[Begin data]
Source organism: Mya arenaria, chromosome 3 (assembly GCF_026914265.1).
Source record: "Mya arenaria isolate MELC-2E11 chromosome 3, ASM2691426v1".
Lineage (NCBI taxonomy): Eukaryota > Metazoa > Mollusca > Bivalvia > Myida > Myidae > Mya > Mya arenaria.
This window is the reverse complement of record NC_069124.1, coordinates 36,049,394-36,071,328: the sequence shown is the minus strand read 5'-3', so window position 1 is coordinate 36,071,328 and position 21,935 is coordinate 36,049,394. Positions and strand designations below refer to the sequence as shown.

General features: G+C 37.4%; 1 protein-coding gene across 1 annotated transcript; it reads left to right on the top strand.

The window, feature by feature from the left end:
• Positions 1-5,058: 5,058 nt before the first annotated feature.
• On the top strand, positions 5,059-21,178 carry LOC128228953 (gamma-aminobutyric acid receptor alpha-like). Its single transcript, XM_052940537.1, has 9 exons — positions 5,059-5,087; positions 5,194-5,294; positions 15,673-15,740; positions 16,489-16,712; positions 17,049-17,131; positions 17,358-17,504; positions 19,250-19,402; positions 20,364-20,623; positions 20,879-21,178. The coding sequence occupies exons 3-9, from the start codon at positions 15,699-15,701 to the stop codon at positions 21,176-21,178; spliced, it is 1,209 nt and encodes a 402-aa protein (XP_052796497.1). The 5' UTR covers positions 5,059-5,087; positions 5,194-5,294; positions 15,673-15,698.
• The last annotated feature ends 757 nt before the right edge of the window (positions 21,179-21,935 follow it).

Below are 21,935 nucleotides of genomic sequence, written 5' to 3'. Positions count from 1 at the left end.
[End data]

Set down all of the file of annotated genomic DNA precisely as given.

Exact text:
Source organism: Mya arenaria, chromosome 3 (assembly GCF_026914265.1).
Source record: "Mya arenaria isolate MELC-2E11 chromosome 3, ASM2691426v1".
Lineage (NCBI taxonomy): Eukaryota > Metazoa > Mollusca > Bivalvia > Myida > Myidae > Mya > Mya arenaria.
This window is the reverse complement of record NC_069124.1, coordinates 36,049,394-36,071,328: the sequence shown is the minus strand read 5'-3', so window position 1 is coordinate 36,071,328 and position 21,935 is coordinate 36,049,394. Positions and strand designations below refer to the sequence as shown.

General features: G+C 37.4%; 1 protein-coding gene across 1 annotated transcript; it reads left to right on the top strand.

The window, feature by feature from the left end:
• Positions 1-5,058: 5,058 nt before the first annotated feature.
• On the top strand, positions 5,059-21,178 carry LOC128228953 (gamma-aminobutyric acid receptor alpha-like). Its single transcript, XM_052940537.1, has 9 exons — positions 5,059-5,087; positions 5,194-5,294; positions 15,673-15,740; positions 16,489-16,712; positions 17,049-17,131; positions 17,358-17,504; positions 19,250-19,402; positions 20,364-20,623; positions 20,879-21,178. The coding sequence occupies exons 3-9, from the start codon at positions 15,699-15,701 to the stop codon at positions 21,176-21,178; spliced, it is 1,209 nt and encodes a 402-aa protein (XP_052796497.1). The 5' UTR covers positions 5,059-5,087; positions 5,194-5,294; positions 15,673-15,698.
• The last annotated feature ends 757 nt before the right edge of the window (positions 21,179-21,935 follow it).

Below are 21,935 nucleotides of genomic sequence, written 5' to 3'. Positions count from 1 at the left end.